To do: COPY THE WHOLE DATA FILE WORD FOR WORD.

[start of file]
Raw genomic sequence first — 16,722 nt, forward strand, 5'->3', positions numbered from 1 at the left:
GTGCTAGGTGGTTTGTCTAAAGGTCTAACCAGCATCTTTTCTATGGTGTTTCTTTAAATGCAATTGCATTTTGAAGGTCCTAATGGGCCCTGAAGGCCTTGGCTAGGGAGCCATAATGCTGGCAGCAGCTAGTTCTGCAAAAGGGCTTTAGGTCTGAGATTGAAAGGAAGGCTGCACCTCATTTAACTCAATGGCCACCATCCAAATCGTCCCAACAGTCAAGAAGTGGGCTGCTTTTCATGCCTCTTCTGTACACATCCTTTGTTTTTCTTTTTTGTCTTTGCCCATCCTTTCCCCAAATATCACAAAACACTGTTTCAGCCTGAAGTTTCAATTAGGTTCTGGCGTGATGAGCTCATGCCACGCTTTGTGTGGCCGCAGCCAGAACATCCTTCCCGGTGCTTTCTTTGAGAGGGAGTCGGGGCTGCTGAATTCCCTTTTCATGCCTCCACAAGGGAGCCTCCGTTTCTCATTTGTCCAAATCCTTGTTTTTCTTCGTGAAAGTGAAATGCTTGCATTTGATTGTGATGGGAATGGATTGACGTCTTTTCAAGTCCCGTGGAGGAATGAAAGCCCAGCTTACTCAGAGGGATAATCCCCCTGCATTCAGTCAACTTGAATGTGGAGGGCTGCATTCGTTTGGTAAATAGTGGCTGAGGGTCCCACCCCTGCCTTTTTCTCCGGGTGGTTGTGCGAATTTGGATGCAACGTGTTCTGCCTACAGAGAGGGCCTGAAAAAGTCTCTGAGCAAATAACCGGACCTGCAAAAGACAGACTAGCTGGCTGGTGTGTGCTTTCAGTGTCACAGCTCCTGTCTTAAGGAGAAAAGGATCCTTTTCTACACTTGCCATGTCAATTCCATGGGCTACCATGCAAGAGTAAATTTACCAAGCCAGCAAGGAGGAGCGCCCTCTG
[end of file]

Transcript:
Raw genomic sequence first — 16,722 nt, forward strand, 5'->3', positions numbered from 1 at the left:
GTGCTAGGTGGTTTGTCTAAAGGTCTAACCAGCATCTTTTCTATGGTGTTTCTTTAAATGCAATTGCATTTTGAAGGTCCTAATGGGCCCTGAAGGCCTTGGCTAGGGAGCCATAATGCTGGCAGCAGCTAGTTCTGCAAAAGGGCTTTAGGTCTGAGATTGAAAGGAAGGCTGCACCTCATTTAACTCAATGGCCACCATCCAAATCGTCCCAACAGTCAAGAAGTGGGCTGCTTTTCATGCCTCTTCTGTACACATCCTTTGTTTTTCTTTTTTGTCTTTGCCCATCCTTTCCCCAAATATCACAAAACACTGTTTCAGCCTGAAGTTTCAATTAGGTTCTGGCGTGATGAGCTCATGCCACGCTTTGTGTGGCCGCAGCCAGAACATCCTTCCCGGTGCTTTCTTTGAGAGGGAGTCGGGGCTGCTGAATTCCCTTTTCATGCCTCCACAAGGGAGCCTCCGTTTCTCATTTGTCCAAATCCTTGTTTTTCTTCGTGAAAGTGAAATGCTTGCATTTGATTGTGATGGGAATGGATTGACGTCTTTTCAAGTCCCGTGGAGGAATGAAAGCCCAGCTTACTCAGAGGGATAATCCCCCTGCATTCAGTCAACTTGAATGTGGAGGGCTGCATTCGTTTGGTAAATAGTGGCTGAGGGTCCCACCCCTGCCTTTTTCTCCGGGTGGTTGTGCGAATTTGGATGCAACGTGTTCTGCCTACAGAGAGGGCCTGAAAAAGTCTCTGAGCAAATAACCGGACCTGCAAAAGACAGACTAGCTGGCTGGTGTGTGCTTTCAGTGTCACAGCTCCTGTCTTAAGGAGAAAAGGATCCTTTTCTACACTTGCCATGTCAATTCCATGGGCTACCATGCAAGAGTAAATTTACCAAGCCAGCAAGGAGGAGCGCCCTCTG